As we discuss in our guide to navigating Chicago, the North and South sides roughly divide according to whether a street address is “North” or “South.”
In practice, the south side is often thought to start at Roosevelt Road, which has an address of 1200 South. Roosevelt is often used in conversation as the cultural dividing line, as in “Oh you think you know this city? Psh, I bet you’ve never been south of Roosevelt.”
Neighborhoods are a part of Chicago.
Like most large cities, Chicago has neighborhoods. These neighborhoods have names, and they are all still a part of Chicago. Some neighborhoods are centrally located and contain famous landmarks, like the Loop, Gold Coast, Streeterville, and River North.
Other neighborhoods are not at all centrally located and contain nothing notable to most people. Anyone know where Schorsch Village is? Well I do, but only because I grew up there.
If you wanted to mail a letter to someone who lived in Hyde Park, a neighborhood in Chicago, you would write “Chicago, IL” on the envelope.
Neighborhoods are official and unofficial.
There are 77 community areas (official term) in Chicago that are used to breakdown the city for official city purposes. However, some sources claim over 200 neighborhoods.
As you can guess, neighborhoods are often contained within communities areas or other, larger neighborhoods. A really easy one is Wrigleyville–the neighborhood containing Wrigley Field is part of the larger neighborhood of Lakeview.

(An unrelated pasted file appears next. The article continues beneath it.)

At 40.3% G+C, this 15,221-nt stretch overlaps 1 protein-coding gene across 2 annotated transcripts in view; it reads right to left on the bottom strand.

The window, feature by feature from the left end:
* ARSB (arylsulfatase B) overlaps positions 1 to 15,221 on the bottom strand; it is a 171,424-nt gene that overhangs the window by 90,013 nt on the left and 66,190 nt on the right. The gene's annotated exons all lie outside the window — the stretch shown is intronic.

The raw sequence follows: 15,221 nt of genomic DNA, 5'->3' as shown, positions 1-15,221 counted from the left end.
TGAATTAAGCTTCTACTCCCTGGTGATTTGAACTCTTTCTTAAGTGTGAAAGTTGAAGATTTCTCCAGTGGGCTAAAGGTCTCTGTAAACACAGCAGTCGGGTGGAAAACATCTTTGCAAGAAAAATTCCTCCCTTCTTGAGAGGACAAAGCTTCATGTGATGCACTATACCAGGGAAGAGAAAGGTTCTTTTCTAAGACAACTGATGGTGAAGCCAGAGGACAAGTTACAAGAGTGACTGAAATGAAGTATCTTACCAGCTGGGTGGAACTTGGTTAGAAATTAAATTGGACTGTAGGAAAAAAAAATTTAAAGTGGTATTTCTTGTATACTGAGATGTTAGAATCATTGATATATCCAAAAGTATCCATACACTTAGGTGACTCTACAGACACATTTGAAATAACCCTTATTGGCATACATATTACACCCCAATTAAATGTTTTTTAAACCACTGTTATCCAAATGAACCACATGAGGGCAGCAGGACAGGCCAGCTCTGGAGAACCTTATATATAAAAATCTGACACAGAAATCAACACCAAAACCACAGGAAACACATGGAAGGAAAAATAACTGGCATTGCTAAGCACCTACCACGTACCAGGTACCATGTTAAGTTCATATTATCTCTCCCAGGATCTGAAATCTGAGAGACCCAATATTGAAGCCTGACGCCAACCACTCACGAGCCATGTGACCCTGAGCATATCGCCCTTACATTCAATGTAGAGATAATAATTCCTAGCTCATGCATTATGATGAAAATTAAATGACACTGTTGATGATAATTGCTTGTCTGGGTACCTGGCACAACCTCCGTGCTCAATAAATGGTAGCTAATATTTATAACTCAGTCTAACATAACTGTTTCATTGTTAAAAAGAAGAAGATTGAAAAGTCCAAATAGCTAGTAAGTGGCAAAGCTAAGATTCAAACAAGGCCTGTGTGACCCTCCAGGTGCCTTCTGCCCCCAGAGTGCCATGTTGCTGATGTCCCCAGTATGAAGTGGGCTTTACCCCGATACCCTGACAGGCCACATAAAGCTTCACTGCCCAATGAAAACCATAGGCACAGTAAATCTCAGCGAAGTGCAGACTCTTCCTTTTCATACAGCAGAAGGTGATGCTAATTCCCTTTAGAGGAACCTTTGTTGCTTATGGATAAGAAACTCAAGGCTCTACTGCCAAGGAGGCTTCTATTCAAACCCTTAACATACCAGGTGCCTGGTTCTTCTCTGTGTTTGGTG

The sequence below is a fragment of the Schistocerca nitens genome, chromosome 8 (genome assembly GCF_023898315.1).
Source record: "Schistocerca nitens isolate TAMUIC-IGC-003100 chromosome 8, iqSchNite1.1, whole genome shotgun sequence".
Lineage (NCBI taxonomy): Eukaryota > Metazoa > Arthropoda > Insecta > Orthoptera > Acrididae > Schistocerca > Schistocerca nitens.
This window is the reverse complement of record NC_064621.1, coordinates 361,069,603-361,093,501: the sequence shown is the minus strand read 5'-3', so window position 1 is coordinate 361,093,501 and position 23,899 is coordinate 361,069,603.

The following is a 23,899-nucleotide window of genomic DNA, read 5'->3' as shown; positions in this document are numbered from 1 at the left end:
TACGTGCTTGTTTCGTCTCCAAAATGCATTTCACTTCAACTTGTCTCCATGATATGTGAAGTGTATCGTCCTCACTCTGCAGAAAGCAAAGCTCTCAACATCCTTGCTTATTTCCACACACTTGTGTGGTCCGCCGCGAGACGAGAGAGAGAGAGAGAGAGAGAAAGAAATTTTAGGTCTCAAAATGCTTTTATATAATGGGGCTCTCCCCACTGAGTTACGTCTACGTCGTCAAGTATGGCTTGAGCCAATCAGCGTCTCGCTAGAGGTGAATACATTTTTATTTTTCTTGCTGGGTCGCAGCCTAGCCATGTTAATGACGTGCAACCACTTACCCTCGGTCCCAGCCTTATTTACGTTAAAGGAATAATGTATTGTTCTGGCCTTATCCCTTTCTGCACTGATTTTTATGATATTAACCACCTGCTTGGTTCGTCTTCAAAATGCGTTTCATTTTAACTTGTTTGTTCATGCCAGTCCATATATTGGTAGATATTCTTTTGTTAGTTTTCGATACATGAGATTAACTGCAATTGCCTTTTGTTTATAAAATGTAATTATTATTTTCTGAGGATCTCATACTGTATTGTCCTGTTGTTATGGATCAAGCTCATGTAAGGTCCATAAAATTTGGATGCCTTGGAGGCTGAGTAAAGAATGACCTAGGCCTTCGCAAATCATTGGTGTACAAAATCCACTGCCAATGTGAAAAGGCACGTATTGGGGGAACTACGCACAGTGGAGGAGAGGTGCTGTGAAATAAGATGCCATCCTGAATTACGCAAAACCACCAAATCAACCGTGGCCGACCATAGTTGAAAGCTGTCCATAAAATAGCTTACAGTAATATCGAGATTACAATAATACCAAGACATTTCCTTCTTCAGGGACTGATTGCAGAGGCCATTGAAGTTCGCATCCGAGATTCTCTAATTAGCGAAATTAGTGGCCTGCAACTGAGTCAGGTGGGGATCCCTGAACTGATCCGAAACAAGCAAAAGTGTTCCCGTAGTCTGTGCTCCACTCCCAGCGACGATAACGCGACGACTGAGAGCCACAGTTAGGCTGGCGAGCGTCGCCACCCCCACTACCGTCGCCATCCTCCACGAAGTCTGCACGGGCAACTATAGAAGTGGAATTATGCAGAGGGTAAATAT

The Chicago Municipal Code refers to 178 neighborhoods, but the list is so old and obscure that it’s official in name only, and even Google struggles to track down the map. I believe this is a version of it.
There are significant cultural differences across Chicago neighborhoods, and these often change just as soon as you cross a street. DNAInfo has one of my favorite pieces on Chicago’s neighborhood boundaries.
Every so often it even seems like developers are trying to make up new neighborhoods. You might think from the name “AMC River East” that “River East” is a neighborhood, but in fact it just refers to a single development complex.
Chicago and Its Suburbs
Having covered neighborhoods, let’s talk suburbs.
Chicago is in Chicagoland.
Chicago is a part of Chicagoland (or the Chicago Metropolitan Area), which is a term used to refer to Chicago and its nearby suburbs.
Suburbs are not a part of Chicago.
They are separate cities or towns or villages or whatevers with their own governments (and police, and fire departments, etc.). I understand why, for the sake of convenience, some people from suburbs may occasionally say they’re from Chicago.
I honestly don’t mind if people from the suburbs want to say they’re from Chicago for conversational convenience. But it’s important for clarity across all conversations for people to understand the suburbs are not actually a part of the city.
If you wanted to mail a letter to someone who lives in River Forest, a suburb of Chicago, you would write “River Forest, IL” on the envelope.